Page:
Our overall verdict on Brasserie Chavot is that the food is very good indeed, while the venue struggles to be charismatic and the service is a mix of haughty arrogance, condescension and patronising tones. Authentic then in the sense that some some people visiting Paris would rather eat at a McDonald's than endure trial by brasserie waiter.
But the positives first. Prices are reasonable and the menu choices extensive with most tastes surely covered. Half a dozen oysters for one starter at £11.50 is something of a bargain (at our previous day's disaster Roast, they cost a full £16.50!); for that, here at Chavot's, you even get a crepinette also. A ceviche of scallops meanwhile was excellent, offering lovely freshness with the ingredients, acidic zing together with the perfect balance of chili heat, all on a sunbeam of a presented plate.
Mains were a steak tartare which is among the best we've encountered during the years of the blog, and a 'filet de canette a l'orange', young duck that was tender, well cooked and seamlessly integrated with the orange in the dish. One side of frites, easily enough for two people, were crisp and enjoyable.
On desserts, more of the same, perfect classics with the best Ile flottante I can ever remember having as well as rich and decadent profiteroles. So far so good then.
As for the venue, Brasserie Chavot has inherited a room that was expensively attired in its former life as The Gallery and clearly the powers that be were (understandably) reluctant to rip this out and start again from scratch. But mosaic floors, chandeliers, table cloths, dark wood and red leather gives a strong impression of fine dining and a formality sits over the room that seems to inhibit joy. Made worse, on our visit, with less than half a dozen tables filled, such a large space seemed to suck the very air from the room.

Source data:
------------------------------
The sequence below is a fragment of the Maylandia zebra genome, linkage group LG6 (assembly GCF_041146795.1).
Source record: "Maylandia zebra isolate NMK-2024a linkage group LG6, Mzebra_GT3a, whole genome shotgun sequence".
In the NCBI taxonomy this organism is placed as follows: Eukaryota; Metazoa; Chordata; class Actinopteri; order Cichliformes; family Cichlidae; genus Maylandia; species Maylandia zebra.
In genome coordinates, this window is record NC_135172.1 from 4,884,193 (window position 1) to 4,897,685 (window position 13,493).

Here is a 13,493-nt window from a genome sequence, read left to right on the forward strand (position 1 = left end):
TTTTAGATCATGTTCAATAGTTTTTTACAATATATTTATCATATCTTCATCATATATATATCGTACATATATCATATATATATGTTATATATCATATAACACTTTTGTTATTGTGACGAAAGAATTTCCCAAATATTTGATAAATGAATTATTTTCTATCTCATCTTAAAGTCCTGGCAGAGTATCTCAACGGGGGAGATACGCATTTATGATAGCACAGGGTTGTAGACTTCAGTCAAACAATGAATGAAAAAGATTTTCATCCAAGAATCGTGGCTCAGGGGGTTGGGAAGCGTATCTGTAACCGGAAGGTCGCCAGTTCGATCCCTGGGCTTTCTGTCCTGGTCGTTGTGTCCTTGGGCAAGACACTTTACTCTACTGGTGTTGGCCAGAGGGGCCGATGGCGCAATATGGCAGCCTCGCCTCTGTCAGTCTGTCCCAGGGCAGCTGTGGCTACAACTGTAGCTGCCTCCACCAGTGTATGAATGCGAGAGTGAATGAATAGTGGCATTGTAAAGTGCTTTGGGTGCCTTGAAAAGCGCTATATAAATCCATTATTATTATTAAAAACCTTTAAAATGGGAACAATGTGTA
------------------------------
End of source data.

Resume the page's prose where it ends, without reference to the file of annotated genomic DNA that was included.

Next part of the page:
This could have been ameliorated by the waiting staff but they seemed more formal yet. Toss out the words 'relaxed' and 'friendly' to them and they would surely have to reach for a dictionary. They seemed less than impressed with our request for tap water; bread, which is sold here as extra (£2.25) was pushed on us several times 'will you be wanting bread with your main course' (still no), and on one occasion, one of my largest pet hates, the waiter turns his back and walks away from our table all the while finishing the sentence addressed to us. On desserts, with one of us having ordered Ile flotante and the other profiteroles, the French waiter says to both of us that he cannot understand our French/English, would we repeat the order. Even with the poorest of enunciation, how badly can you mangle the world profiteroles, and could he really have confused the word with the limited number of other dessert choices like cheesecake? Was he toying with us perhaps, getting us back for tap water and no bread? One of the few occasions where we begrudge the mandatory 12.5%.
Overall then, we have no complaints about the food or the price of the food, it was delicious and, offering quality of that level, good value also. The room overall we felt struggled, and there were few touches to lighten the load. The room's real salvage should have been the staff, but they missed that trick by a Gallic mile. When the food's this good, staff have to go some way to ruin things but somehow they managed to.